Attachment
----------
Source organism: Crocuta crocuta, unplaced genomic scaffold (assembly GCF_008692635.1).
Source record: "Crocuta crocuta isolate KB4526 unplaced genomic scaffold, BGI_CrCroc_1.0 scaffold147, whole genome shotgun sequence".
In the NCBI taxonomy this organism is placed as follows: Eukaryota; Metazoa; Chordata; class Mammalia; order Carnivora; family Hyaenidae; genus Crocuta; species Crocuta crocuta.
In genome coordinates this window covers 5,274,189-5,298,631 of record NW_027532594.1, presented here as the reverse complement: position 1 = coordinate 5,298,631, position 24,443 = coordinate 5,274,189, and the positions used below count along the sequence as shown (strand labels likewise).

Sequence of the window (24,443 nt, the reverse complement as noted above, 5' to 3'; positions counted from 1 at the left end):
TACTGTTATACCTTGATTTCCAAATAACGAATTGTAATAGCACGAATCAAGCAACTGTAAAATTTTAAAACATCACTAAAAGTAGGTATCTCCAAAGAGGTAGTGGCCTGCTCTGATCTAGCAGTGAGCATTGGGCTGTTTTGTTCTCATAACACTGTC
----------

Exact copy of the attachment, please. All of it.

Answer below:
Source organism: Crocuta crocuta, unplaced genomic scaffold (assembly GCF_008692635.1).
Source record: "Crocuta crocuta isolate KB4526 unplaced genomic scaffold, BGI_CrCroc_1.0 scaffold147, whole genome shotgun sequence".
In the NCBI taxonomy this organism is placed as follows: Eukaryota; Metazoa; Chordata; class Mammalia; order Carnivora; family Hyaenidae; genus Crocuta; species Crocuta crocuta.
In genome coordinates this window covers 5,274,189-5,298,631 of record NW_027532594.1, presented here as the reverse complement: position 1 = coordinate 5,298,631, position 24,443 = coordinate 5,274,189, and the positions used below count along the sequence as shown (strand labels likewise).

Sequence of the window (24,443 nt, the reverse complement as noted above, 5' to 3'; positions counted from 1 at the left end):
TACTGTTATACCTTGATTTCCAAATAACGAATTGTAATAGCACGAATCAAGCAACTGTAAAATTTTAAAACATCACTAAAAGTAGGTATCTCCAAAGAGGTAGTGGCCTGCTCTGATCTAGCAGTGAGCATTGGGCTGTTTTGTTCTCATAACACTGTC